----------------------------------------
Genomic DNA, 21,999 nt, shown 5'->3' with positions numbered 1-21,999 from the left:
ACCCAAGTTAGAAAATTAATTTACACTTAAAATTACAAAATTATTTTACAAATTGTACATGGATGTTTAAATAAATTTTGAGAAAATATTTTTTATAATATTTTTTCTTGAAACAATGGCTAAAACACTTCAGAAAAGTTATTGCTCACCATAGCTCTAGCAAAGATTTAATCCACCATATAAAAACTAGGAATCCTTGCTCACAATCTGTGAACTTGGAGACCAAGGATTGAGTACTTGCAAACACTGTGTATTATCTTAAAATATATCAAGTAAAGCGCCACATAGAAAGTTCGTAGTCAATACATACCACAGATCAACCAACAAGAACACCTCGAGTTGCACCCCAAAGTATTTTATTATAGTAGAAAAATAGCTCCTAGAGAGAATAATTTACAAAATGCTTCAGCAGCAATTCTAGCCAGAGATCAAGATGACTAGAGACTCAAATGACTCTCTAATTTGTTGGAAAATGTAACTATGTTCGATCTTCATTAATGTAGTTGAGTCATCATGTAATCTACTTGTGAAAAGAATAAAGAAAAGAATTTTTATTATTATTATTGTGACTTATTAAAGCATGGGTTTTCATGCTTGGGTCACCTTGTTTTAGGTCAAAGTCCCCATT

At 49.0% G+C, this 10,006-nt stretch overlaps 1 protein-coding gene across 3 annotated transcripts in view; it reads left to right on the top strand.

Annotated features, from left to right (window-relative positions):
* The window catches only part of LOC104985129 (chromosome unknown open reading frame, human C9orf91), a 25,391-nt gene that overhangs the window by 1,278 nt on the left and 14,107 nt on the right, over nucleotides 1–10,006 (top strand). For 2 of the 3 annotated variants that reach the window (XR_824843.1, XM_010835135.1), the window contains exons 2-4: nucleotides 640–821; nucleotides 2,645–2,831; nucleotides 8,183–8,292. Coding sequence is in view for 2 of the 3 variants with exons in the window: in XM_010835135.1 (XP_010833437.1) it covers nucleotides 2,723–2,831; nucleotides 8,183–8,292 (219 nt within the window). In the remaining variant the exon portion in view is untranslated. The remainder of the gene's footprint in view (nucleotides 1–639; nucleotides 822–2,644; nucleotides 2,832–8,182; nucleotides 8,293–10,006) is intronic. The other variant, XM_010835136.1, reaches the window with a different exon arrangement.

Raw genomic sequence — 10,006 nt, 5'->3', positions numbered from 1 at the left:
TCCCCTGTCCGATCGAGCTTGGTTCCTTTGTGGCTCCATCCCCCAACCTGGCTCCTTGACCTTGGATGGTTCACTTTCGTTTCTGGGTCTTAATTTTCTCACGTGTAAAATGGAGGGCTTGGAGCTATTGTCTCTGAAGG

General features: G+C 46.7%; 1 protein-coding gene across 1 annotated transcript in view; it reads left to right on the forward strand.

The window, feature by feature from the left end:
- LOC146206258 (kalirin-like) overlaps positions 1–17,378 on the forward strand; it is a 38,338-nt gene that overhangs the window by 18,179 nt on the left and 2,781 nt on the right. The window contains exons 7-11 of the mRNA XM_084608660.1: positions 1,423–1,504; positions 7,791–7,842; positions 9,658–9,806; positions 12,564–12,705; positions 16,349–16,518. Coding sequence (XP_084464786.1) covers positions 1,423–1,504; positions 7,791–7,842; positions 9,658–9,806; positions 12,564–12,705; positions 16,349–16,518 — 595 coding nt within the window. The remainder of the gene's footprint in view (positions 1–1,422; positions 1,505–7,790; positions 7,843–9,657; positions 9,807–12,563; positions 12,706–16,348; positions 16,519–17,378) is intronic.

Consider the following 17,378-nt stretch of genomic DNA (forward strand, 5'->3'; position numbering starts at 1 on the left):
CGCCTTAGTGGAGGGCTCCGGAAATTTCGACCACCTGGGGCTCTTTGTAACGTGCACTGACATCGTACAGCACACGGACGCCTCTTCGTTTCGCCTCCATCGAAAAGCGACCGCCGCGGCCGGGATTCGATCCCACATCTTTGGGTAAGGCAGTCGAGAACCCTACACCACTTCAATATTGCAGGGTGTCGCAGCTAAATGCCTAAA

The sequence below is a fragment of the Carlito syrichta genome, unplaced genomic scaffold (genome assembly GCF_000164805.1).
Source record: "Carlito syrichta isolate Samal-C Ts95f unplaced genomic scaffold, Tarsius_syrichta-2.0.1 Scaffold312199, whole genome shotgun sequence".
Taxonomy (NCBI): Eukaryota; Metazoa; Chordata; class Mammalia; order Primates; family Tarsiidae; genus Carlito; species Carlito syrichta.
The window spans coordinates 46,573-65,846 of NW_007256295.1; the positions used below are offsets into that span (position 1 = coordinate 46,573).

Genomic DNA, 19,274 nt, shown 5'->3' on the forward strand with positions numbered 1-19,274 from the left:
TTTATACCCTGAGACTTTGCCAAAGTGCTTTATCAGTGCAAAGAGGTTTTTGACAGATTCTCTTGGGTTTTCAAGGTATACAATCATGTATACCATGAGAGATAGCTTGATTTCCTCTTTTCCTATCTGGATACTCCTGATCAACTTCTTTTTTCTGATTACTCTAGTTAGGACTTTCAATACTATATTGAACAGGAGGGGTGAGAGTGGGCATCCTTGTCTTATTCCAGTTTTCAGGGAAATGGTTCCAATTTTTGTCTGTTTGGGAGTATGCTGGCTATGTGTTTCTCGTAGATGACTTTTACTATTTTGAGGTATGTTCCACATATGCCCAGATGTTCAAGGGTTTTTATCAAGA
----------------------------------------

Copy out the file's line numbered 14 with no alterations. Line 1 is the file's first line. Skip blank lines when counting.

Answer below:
Source record: "Carlito syrichta isolate Samal-C Ts95f unplaced genomic scaffold, Tarsius_syrichta-2.0.1 Scaffold312199, whole genome shotgun sequence".